Hence, it begs to be considered that if lung cancer is preventable, why do over 1.1 billion people, over 1/6 of the world’s total population choose to smoke and ingest harmful tobacco products? This includes 33% of the African population; 57% of the people in the United States; 72% of Europeans; 48% of Southeast Asians, 39% of Eastern Mediterraneans; and 68% of people in Western Pacific nations (World Heath Organization, 2000 estimates).

The answer in short is addiction.

With this in mind, I struck out to learn more about the history of the cigarette. I was in for quite an education. Besides providing you with a history of the cigarette, this article will also educate you on what lung cancer does to your body, steps you can take to prevent it, methods of screening, and resources. Hopefully, what you learn in the following pages will enable you to make a decision that could save a life.

History of the Cigarette

The primary ingredient in a cigarette is tobacco. Tobacco in cigarettes is usually a blend of several types of the tobacco leaf, which have the effect of euphoria on the nervous system. Tar, a by-product of the cigarette, is produced when the cigarette is lit. Nicotine is also part of the make up of the tobacco leaf. When a cigarette is lit and the smoke inhaled, nicotine moves into the blood vessels of the mucous membranes, skin and lungs, and then directly to your brain [within seconds], increasing adrenaline production, stimulating neurons in the brain that cause “good” feelings, which encourage a person to want to repeat the action that caused that feeling (addiction), further stimulating the production and release of endorphins, which cause feelings of euphoria. (

Man has been using the tobacco product for thousands of years. Native Americans smoked prior to the arrival of European explores; and the practice is even depicted in early Mayan art dating back to 1,500 years ago, when tobacco was also used as a medicinal antidote. In the 16th century, smoking was common mostly among sailors. The cigar later became popular in England in the 1820s. The cigarette soon appeared in Spain. During World War I, tobacco products were included in military rations. After the war, manufacturers began advertising cigarette smoking as glamorous, and the rest, as they say is history (Wikipedia).

When manufacturers recognized the marketability of the cigarette, they became interested in learning how to get more people to smoke. Advertising was one way. The other way was to include additives that made cigarette smoking less harsh, more tasty…and more addictive. Today, there are over 599 known additives in cigarettes that have been approved by the United States (U.S.) Government. What most people don’t know is that while some of these additives are safe and can be found in everyday foods, others are extremely dangerous when ingested and when burned, these additives produce chemical compounds that are toxic.

Some of the additives included in cigarettes are carbon monoxide, nitrogen oxides, hydrogen cyanide, ammonia, formaldehyde and hydrazine, among others. These harsh chemicals have no natural place in a human body, and even to a layman, it is obvious that these products would be harmful when ingested. Carbon monoxide, for example, a poisonous gas found in car exhaust smoke, when inhaled, can cause fatigue, nausea, disorientation and chest pains. Hydrogen cyanide is used to make fibers, plastics, dyes, pesticides and under the name of Zyklon B, was used as a genocidal agent in World War I. Ammonia is a household cleaner which causes skin, eye, nose, throat and lung irritation. Formaldehyde is used to manufacture building materials and to preserve dead bodies. It causes watery eyes, burning of the eyes, nose and throat, coughing, wheezing and skin irritation. Together with the other additives in a cigarette, each time a smoker lights up and inhales, they are inhaling a “cocktail” of carcinogens, creating a multitude of illnesses in their bodies and speeding up death. At the same time, because the physiological and psychological rewards are so immediate, most smokers, after just one cigarette, are on their way to addiction. Nowadays, cigarettes can be found pretty much everywhere, at neighborhood grocery stores, gas stations, street vendors and even on-line.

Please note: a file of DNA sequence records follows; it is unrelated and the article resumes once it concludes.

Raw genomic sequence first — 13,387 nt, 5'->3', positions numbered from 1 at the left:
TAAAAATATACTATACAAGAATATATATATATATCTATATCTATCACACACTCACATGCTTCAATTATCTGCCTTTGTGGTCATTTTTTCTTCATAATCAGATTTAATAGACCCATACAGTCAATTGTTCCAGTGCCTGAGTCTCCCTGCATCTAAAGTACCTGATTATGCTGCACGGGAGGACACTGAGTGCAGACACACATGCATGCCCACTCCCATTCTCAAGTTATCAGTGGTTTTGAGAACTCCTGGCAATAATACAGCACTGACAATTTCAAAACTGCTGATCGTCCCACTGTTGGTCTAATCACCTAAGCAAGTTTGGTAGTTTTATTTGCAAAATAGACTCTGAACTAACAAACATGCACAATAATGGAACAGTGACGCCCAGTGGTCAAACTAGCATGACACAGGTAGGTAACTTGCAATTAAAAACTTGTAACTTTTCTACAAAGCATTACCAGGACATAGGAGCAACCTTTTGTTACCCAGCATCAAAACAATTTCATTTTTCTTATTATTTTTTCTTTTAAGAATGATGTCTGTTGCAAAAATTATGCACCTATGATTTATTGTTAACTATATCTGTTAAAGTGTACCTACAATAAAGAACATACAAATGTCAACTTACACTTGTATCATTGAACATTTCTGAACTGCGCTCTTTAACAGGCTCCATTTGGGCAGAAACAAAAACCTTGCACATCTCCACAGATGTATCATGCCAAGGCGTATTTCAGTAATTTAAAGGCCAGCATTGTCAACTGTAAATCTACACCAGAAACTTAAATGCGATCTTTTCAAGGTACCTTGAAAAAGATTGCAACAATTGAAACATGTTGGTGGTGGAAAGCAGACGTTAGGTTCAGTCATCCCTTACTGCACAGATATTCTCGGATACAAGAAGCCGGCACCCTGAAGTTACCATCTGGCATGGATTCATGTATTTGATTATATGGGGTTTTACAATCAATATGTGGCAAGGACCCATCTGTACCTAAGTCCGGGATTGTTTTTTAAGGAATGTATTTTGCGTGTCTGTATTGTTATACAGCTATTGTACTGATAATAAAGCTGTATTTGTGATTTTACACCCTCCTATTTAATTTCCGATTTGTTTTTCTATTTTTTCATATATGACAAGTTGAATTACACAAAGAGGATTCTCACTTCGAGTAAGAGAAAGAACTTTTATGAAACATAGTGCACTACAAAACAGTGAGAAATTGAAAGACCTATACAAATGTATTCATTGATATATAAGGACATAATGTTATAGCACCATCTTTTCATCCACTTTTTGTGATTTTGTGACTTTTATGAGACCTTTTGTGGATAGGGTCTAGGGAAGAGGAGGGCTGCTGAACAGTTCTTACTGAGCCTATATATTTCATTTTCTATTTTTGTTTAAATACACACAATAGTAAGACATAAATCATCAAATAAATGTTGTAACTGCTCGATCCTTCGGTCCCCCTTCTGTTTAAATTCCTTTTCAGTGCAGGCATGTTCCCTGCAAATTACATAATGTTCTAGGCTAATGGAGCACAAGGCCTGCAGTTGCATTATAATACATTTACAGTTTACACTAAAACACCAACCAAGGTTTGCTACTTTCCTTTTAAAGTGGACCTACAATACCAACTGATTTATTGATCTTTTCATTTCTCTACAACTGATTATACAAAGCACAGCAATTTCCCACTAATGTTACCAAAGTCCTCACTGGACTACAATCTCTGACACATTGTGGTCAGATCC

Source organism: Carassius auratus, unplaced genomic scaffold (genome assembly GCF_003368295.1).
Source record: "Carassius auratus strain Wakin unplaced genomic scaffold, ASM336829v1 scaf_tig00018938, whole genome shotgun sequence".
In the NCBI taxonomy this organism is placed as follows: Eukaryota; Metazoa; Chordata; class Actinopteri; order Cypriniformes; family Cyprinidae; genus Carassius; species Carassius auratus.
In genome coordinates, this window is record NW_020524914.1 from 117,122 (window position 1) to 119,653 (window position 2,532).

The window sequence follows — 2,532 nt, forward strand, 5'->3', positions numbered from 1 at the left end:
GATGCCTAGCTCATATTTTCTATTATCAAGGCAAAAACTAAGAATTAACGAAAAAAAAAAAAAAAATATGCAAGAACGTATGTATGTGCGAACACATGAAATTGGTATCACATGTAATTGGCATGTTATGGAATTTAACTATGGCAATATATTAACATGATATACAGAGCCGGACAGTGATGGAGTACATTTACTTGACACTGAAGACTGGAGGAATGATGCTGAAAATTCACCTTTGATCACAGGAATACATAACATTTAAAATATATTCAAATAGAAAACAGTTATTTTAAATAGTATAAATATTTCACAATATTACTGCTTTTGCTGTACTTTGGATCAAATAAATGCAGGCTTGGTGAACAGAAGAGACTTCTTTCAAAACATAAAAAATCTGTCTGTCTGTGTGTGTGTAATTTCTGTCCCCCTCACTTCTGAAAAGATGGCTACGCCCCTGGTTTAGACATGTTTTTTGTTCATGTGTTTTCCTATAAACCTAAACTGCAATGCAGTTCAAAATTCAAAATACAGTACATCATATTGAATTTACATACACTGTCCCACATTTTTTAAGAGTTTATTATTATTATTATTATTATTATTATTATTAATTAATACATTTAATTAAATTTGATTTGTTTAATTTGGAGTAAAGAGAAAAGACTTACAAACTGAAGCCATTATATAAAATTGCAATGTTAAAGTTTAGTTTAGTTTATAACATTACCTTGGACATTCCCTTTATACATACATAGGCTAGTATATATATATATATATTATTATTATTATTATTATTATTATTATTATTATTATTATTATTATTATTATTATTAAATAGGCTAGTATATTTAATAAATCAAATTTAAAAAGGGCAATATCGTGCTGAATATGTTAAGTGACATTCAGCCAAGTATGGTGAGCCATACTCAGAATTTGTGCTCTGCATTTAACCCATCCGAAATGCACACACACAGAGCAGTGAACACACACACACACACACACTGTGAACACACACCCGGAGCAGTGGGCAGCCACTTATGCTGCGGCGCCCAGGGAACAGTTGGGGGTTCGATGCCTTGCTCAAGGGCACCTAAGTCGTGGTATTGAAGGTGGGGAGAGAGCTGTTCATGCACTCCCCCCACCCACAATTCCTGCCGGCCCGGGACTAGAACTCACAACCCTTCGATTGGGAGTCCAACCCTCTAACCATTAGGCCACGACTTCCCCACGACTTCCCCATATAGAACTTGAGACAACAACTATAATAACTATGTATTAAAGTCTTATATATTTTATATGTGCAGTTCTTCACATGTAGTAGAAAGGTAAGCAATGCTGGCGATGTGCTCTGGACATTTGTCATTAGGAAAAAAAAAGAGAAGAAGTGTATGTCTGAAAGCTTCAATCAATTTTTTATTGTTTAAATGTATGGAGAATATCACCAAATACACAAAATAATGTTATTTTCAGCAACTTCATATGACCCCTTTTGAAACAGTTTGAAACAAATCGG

Seizing on the lucrative business of addiction, cigarette manufacturers produce approximately 5.5 trillion cigarettes globally each year. China, the United States, Russia, and Japan-the four largest producers-manufacture just over half of the world’s supply. In 2004, China produced 1.79 trillion cigarettes, 32 percent of the global total. The United States produced 499 billion, 9 percent of the total. ([])

There are billions of dollars spent every year to target current smokers and recruit new ones. According to the World Health Organization (WHO), major manufacturers like China National Tobacco Company (China), Altria Group, Inc., (previously Phillip Morris Companies) (USA), British American Tobacco PLC (UK), Japan Tobacco (Japan), R J. Reynolds Tobacco (USA), Reemtsman (Germany), Altadis (France and Spain), among others, spend a lot of money to market tobacco. The United States alone spends over $10 billion dollars. This includes promotional funds to retailers to expedite the sales.

This marketing is targeted at adults and youth alike, particularly preying on the naiveté’, rebelliousness, experimentive nature of young adults. Cigarette brands like Virginia Slims and Capri’s designs appeal to young women, wanting to look more mature, feminine or sexy; and the Joe Camel and the Marlboro man entice young boys who want to look cool, tough and grown up. Cigarette manufacturers went so far as to give cigarettes names that would appeal to younger people. After public outcry from advocacy groups, this year, J. Reynolds Tobacco Co., in particular, agreed to stop using candy, fruit and alcohol names for flavored cigarettes that might appeal to children, The company was using names such as Twista Lime”, “Warm Winter Toffee” and “Winter MochaMint.